National Cathedral must now go through PPP laws since it’s a public project – Ricketts-Hagan

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Cape Coast South Member of Parliament, Kweku Ricketts-Hagan has said the National Cathedral project must now be subjected to the Public-Private-Partnership laws following the clarification by the National Cathedral Secretariat that the project is a public project, not private.

He stated that there are laws governing how state projects should be funded therefore, this project must go to Parliament for the necessary deliberations to be done on it by the House.

Bringing finality to the debate as to whether the project is state or privately owned, the Secretariat in a statement on Friday June 17 said “In his first official announcement on the project on March 6, 2017 the President underscored the nature of the project as a national cathedral for interdenominational worship services for the nation. Subsequent elaborations, led to three main reasons as the rationale for the project, namely i) gesture of thanksgiving ii) symbol of the Christian presence and contributions to the nation, and iii) a personal pledge to God. Of these three reasons, the personal pledge came to be associated with the Cathedral as a “private” project that needed to be developed without state support.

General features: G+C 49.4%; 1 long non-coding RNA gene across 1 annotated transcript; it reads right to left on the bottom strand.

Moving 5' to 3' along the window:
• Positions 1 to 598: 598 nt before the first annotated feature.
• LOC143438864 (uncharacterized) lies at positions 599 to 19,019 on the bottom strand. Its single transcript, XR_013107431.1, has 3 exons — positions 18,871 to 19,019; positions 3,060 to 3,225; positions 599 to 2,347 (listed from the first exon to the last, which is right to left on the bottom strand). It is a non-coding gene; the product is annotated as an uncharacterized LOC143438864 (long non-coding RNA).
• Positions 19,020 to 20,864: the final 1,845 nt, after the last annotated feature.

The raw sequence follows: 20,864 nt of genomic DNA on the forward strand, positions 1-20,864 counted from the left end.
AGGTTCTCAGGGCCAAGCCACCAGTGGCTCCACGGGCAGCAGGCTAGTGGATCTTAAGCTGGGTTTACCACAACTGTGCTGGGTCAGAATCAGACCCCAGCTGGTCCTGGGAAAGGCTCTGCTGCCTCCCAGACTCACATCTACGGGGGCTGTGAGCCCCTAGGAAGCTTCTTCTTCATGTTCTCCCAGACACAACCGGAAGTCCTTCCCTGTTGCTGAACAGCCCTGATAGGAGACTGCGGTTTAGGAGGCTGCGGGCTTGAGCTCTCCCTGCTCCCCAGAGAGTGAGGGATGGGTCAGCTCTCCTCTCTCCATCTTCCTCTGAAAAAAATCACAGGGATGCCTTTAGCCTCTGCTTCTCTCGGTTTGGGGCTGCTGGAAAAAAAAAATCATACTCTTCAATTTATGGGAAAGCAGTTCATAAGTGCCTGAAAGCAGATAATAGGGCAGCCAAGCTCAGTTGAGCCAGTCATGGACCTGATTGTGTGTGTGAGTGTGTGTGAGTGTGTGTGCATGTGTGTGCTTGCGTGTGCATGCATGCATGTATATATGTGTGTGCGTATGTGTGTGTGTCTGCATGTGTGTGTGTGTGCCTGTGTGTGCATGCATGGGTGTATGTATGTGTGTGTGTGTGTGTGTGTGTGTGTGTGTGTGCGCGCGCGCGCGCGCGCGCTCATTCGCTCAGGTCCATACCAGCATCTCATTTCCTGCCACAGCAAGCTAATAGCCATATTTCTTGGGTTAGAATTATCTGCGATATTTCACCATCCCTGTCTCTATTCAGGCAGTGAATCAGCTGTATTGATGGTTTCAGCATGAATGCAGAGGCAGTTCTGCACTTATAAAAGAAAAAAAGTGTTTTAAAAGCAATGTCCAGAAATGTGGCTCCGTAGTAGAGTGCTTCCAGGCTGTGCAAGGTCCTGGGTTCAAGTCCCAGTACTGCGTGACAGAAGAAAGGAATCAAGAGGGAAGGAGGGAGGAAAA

“For the avoidance of doubt, the National Cathedral is a National Monument, and thus a public, not private, project. Legally, the National Cathedral of Ghana is a state-owned company limited by guarantee, and was incorporated under the Companies Act, 1963 (Act 179) on July 18, 2019. We hope this brings to a closure the seemingly vexatious issue of whether the National Cathedral is a private or public initiative. The National Cathedral is a National Monument and Asset, and not a Private project. It is, however being developed in partnership between the state and the church,” a statement by the Secretariat on Friday June 17 said.

Reacting to this on the Key Points on TV3 Saturday June 18, Mr Ricketts Hagan said “It should be subjected to the laws of the public private partnership.

“We have laws on PPP, so we have to go to the beginning of this project and subject it to PPP laws, for this project to come to parliament.”

By Laud Nartey||Ghana

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